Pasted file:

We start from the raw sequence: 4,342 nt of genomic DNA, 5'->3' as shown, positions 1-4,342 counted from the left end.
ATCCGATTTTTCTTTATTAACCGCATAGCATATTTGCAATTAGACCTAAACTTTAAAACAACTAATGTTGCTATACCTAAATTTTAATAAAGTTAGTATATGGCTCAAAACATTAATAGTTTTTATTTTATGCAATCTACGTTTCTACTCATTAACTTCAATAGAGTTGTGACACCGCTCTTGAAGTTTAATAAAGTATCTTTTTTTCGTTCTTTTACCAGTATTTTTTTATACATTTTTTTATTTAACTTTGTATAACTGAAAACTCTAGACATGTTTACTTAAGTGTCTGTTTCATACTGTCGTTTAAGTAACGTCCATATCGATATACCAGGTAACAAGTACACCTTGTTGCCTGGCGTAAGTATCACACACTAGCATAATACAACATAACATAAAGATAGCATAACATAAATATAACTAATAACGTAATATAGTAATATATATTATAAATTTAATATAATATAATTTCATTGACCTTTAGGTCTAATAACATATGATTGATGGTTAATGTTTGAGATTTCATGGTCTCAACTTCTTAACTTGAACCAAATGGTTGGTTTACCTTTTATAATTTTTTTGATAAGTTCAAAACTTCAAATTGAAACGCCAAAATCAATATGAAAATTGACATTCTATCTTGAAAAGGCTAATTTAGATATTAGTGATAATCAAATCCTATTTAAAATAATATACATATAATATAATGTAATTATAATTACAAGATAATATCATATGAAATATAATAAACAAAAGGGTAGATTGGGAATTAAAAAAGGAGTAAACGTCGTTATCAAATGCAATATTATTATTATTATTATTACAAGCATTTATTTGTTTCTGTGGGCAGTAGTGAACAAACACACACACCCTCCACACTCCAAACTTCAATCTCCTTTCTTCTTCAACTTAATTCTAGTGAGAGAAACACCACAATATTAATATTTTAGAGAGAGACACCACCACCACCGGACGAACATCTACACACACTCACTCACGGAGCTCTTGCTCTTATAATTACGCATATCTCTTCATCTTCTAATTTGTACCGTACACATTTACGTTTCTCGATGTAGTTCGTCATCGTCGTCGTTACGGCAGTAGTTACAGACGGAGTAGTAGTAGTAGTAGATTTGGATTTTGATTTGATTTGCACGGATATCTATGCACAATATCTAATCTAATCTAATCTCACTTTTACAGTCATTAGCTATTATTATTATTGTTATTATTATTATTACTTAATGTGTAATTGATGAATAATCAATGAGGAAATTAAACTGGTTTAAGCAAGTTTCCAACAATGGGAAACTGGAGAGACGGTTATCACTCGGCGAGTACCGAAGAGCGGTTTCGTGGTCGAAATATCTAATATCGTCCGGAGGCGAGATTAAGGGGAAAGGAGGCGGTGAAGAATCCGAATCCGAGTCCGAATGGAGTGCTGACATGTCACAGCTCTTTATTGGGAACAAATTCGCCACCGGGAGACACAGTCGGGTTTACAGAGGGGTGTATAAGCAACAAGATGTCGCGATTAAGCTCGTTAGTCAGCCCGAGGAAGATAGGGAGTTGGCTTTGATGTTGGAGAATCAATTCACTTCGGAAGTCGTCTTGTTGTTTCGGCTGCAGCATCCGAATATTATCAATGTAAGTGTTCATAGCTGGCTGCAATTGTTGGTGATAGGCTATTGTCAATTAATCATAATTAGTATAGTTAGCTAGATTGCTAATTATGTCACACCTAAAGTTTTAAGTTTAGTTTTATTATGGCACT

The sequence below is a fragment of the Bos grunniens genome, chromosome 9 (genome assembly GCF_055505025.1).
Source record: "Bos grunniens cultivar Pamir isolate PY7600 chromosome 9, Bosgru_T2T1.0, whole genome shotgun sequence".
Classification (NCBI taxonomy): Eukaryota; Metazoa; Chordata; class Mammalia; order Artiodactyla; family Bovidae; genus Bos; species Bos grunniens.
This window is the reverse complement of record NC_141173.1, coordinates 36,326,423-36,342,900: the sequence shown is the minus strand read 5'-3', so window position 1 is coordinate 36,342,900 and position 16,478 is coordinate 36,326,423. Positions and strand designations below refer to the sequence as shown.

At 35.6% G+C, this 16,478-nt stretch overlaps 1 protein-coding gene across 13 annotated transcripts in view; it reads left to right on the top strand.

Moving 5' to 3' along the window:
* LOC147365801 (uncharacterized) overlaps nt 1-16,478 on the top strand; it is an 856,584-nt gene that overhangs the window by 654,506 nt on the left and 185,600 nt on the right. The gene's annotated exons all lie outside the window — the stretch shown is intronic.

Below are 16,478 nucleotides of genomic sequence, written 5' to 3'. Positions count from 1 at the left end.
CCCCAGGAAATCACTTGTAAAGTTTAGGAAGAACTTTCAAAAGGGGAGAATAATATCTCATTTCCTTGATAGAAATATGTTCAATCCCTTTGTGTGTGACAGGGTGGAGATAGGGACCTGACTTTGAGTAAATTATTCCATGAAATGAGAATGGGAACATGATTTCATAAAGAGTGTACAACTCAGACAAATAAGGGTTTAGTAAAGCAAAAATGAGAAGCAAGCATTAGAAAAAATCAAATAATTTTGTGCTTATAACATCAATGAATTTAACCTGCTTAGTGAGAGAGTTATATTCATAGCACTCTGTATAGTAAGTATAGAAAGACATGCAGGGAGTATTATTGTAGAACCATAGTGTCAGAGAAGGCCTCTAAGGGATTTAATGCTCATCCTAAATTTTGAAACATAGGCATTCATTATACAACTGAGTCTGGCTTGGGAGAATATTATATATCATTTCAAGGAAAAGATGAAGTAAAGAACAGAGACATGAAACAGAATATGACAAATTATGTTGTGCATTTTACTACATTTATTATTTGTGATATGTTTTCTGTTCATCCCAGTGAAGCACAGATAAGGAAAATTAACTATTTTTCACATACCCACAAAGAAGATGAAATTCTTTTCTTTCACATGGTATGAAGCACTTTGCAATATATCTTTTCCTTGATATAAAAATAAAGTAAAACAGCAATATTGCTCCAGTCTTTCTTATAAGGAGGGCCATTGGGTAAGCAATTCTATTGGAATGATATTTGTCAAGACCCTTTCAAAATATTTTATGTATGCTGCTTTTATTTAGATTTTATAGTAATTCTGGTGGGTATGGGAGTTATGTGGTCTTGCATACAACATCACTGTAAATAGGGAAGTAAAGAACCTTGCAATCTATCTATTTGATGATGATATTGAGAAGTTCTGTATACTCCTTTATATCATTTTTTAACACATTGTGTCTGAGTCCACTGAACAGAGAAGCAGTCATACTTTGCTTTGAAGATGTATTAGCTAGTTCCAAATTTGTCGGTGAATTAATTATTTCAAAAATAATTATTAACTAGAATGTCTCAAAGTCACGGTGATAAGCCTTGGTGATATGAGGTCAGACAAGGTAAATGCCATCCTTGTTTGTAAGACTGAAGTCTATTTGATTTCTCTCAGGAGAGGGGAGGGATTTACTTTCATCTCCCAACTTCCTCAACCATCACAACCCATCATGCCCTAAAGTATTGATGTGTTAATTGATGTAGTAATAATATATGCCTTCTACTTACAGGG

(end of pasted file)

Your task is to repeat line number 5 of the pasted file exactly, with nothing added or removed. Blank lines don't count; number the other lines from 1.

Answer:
Classification (NCBI taxonomy): Eukaryota; Metazoa; Chordata; class Mammalia; order Artiodactyla; family Bovidae; genus Bos; species Bos grunniens.